Sometimes that leads to taking big hits, but it is also the most efficient way of pursuing big plays. Bridgewater has shown this willingness to remain calm under pressure and the toughness to take big hits to keep the offense on track.
While his ability to handle pressure and be effective behind an underperforming offensive line has been incredibly impressive, the other side of being an NFL quarterback is something that needs to be explored with Bridgewater. When he isn't under pressure, his accuracy has remained problematic throwing the ball downfield, but he has shown an advanced ability to make smart decisions throwing the ball and move through his progressions with speed. Most rookie quarterbacks don't move through progressions at all, so Bridgewater doing it intelligently at speed is something extraordinary.
On this play, Bridgewater actually releases the ball while under pressure, but that is because he held the ball in a clean pocket for so long. Bridgewater held the ball because his first three options weren't available to him. His first two options came on the same read, as he had two receivers running straight down the field wide to the right. Those receivers had no chance of getting the ball as both were covered by three defensive backs. His second read was a receiver running a shallow crossing route. That receiver was covered by not one, but two defenders. Because those two defenders were chasing one receiver, Bridgewater knew that he had space behind them.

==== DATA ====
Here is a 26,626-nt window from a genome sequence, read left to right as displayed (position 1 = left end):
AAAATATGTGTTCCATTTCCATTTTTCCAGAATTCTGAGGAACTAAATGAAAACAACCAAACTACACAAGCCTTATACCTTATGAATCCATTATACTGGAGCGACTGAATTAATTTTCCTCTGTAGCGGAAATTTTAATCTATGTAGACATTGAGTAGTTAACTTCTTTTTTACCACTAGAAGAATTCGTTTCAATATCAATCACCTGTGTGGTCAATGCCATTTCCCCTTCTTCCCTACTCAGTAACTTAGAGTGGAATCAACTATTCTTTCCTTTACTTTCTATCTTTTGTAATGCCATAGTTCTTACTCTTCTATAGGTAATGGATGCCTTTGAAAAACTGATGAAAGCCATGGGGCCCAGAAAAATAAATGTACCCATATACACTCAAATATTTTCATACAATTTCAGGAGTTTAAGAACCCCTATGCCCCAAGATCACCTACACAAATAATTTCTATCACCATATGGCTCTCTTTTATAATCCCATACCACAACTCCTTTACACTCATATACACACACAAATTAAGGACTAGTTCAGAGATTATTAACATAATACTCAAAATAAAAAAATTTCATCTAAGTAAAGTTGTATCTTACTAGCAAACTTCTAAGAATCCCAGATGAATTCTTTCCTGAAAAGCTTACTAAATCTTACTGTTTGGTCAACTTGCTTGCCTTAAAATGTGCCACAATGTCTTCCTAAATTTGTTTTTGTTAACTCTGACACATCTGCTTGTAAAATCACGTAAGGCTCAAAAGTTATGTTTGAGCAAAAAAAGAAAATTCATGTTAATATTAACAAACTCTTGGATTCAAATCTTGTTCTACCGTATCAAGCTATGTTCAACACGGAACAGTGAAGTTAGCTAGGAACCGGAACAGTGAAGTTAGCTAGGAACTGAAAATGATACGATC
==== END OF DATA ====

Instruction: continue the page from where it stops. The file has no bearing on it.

Running back Matt Asiata leaked out into the flat late in the play and Bridgewater found him in space for a first down. It was an unspectacular throw, but a spectacular play from the quarterback. He knew he had time to hold the ball, and he knew he didn't have an option down the field to throw the ball past the first-down line. Instead, he found an option who was underneath, but had the space to run for a first down.
At this stage of their respective careers, Colin Kaepernick and Teddy Bridgewater contrast each other almost perfectly. Bridgewater can't make every single throw he needs to make right now, but there's no reason to think he won't eventually, while Kaepernick can't mimic Bridgewater's work from the pocket.
This isn't to say that Kaepernick isn't a quality overall player for the San Francisco 49ers, but he definitely needs to be used in more specific ways than a quarterback like Bridgewater who should eventually be the kind of player who will excel in any situation.